|| ||Linus Torvalds <torvalds-AT-osdl.org>|
|| ||Kernel Mailing List <linux-kernel-AT-vger.kernel.org>|
|| ||RFD: Kernel release numbering|
|| ||Wed, 2 Mar 2005 14:21:38 -0800 (PST)|
This is an idea that has been brewing for some time: Andrew has mentioned
it a couple of times, I've talked to some people about it, and today Davem
sent a suggestion along similar lines to me for 2.6.12.
Namely that we could adopt the even/odd numbering scheme that we used to
do on a minor number basis, and instead of dropping it entirely like we
did, we could have just moved it to the release number, as an indication
of what was the intent of the release.
The problem with major development trees like 2.4.x vs 2.5.x was that the
release cycles were too long, and that people hated the back- and
forward-porting. That said, it did serve a purpose - people kind of knew
where they stood, even though we always ended up having to have big
changes in the stable tree too, just to keep up with a changing landscape.
So the suggestion on the table would be to go back to even/odd, but do it
at the "micro-level" of single releases, rather than make it a two- or
three-year release cycle.
In this setup, all kernels would still be _stable_, in the sense that we
don't anticipate any real breakage (if we end up having to rip up so much
basic stuff that we have to break anything, we'd go back to the 2.7.x kind
of numbering scheme). So we should fear odd releases, but track them, to
make sure that they are good (if you don't track them, and problems won't
be fixed in the even version either)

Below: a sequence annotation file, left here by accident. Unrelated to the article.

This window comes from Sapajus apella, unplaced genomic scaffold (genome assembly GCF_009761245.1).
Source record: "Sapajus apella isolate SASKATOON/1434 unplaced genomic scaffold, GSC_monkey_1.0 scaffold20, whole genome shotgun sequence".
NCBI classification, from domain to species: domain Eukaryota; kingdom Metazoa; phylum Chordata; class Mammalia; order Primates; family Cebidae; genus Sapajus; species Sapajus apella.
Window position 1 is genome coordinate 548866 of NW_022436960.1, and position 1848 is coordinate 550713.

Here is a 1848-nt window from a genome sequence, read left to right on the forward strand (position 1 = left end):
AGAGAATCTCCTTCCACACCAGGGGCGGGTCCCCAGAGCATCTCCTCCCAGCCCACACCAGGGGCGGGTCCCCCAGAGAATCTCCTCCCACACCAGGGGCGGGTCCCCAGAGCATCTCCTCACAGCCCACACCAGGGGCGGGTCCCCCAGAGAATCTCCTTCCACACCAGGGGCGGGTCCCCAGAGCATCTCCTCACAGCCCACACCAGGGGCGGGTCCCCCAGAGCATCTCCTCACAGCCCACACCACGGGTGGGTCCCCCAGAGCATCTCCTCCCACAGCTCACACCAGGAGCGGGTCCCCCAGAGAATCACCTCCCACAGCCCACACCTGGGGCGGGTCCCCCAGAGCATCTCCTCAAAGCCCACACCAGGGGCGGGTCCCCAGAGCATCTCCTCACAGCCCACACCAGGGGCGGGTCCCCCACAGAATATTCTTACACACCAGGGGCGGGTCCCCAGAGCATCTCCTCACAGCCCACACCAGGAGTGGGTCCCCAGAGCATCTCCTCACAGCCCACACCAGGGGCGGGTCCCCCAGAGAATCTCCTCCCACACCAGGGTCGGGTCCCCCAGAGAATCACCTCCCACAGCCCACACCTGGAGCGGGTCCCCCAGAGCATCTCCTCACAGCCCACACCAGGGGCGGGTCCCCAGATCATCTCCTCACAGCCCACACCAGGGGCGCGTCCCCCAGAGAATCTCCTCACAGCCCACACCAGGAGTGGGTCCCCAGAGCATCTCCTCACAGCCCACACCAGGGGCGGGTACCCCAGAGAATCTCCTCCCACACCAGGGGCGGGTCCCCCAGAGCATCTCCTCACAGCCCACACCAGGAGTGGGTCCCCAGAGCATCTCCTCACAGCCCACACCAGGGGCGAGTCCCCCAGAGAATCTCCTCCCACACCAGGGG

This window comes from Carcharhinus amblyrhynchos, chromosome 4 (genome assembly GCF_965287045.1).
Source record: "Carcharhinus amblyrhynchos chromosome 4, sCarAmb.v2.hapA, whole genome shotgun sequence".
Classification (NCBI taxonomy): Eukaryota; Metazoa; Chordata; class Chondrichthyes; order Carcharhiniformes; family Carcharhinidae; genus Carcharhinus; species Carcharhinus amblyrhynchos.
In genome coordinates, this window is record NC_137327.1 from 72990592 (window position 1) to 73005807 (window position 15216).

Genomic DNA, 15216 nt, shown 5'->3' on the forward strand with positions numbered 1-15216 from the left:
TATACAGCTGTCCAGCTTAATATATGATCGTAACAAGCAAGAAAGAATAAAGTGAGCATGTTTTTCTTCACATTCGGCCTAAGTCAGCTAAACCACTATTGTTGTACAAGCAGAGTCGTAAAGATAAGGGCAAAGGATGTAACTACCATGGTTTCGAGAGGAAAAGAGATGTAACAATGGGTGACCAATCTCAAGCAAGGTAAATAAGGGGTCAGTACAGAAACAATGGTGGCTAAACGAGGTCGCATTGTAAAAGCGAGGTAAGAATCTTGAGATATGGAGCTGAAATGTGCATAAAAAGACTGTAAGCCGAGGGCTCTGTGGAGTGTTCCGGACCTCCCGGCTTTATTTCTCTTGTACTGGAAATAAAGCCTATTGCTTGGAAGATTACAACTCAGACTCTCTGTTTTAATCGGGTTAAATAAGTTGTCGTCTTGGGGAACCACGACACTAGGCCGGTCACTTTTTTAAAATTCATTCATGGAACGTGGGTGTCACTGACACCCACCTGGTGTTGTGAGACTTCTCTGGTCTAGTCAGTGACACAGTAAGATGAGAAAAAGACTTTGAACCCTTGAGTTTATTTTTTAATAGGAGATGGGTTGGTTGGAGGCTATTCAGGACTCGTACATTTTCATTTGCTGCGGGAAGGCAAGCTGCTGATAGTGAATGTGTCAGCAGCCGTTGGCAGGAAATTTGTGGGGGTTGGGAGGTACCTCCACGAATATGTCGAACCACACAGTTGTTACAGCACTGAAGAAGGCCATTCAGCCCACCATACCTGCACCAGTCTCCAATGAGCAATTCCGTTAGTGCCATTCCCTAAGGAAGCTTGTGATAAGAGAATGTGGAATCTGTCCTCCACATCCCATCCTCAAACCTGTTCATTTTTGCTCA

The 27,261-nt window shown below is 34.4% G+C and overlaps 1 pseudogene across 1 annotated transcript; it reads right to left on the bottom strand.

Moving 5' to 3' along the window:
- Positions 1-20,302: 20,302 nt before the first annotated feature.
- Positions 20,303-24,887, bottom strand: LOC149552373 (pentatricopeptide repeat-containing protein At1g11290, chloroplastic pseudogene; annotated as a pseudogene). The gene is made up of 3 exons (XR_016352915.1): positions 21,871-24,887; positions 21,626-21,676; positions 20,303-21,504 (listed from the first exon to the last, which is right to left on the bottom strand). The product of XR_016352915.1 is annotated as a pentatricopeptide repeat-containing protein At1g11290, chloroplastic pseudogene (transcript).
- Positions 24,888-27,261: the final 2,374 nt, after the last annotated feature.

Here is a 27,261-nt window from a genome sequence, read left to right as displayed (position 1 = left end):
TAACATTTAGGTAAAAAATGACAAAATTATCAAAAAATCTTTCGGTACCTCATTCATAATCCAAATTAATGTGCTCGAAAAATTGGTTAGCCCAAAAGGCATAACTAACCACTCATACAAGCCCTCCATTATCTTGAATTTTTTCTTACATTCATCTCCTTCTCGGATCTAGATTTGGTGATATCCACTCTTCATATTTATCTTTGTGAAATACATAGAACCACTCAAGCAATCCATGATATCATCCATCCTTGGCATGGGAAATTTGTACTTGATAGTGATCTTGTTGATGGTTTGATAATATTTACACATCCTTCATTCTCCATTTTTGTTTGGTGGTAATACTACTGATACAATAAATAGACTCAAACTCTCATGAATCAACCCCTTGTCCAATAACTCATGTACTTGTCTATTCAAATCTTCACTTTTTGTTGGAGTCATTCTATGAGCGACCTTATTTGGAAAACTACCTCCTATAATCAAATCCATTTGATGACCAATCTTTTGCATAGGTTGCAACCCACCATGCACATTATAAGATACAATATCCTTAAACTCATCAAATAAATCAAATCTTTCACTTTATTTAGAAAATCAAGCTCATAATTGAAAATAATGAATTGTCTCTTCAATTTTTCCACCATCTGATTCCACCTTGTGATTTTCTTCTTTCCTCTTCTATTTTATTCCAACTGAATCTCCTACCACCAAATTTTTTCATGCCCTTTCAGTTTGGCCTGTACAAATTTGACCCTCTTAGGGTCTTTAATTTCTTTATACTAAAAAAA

But we'd basically have stricter concerns for an even release, and in
particular the plan would be that the diff files would alternate between
bigger ones (the 2.6.10->11 full diff was almost 5MB) and smaller ones (a
2.6.11->12 release would be a "stability only" thing, and hopefully the
diff file would be much smaller).
We'd still do the -rcX candidates as we go along in either case, so as a
user you wouldn't even _need_ to know, but the numbering would be a rough
guide to intentions. Ie I'd expect that distributions would always try to
base their stuff off a 2.6.<even> release.
It seems like a sensible approach, and it's not like the 2.4.x vs 2.5.x
kind of even/odd thing didn't _work_, the problems really were an issue of
too big granularity making it hard for user and developers alike. So I see
this as a tweak of the "let's drop the notion althogether for now"
decision, and just modify it to "even/odd is meaningful at all levels".
In other words, we'd have an increasing level of instability with an odd
release number, depending on how long-term the instability is.
- 2.6.<even>: even at all levels, aim for having had minimally intrusive
patches leading up to it (timeframe: a week or two)
with the odd numbers going like:
- 2.6.<odd>: still a stable kernel, but accept bigger changes leading up
to it (timeframe: a month or two).
- 2.<odd>.x: aim for big changes that may destabilize the kernel for
several releases (timeframe: a year or two)
- <odd>.x.x: Linus went crazy, broke absolutely _everything_, and rewrote
the kernel to be a microkernel using a special message-passing version
of Visual Basic. (timeframe: "we expect that he will be released from
the mental institution in a decade or two").
The reason I put a shorter timeframe on the "all-even" kernel is because I
don't want developers to be too itchy and sitting on stuff for too long if
they did something slightly bigger. In theory, the longer the better
there, but in practice this release numbering is still nothing but a hint
of the _intent_ of the developers - it's still not a guarantee of "we
fixed all bugs", and anybody who expects that (and tries to avoid all odd
release entirely) is just setting himself up for not testing - and thus
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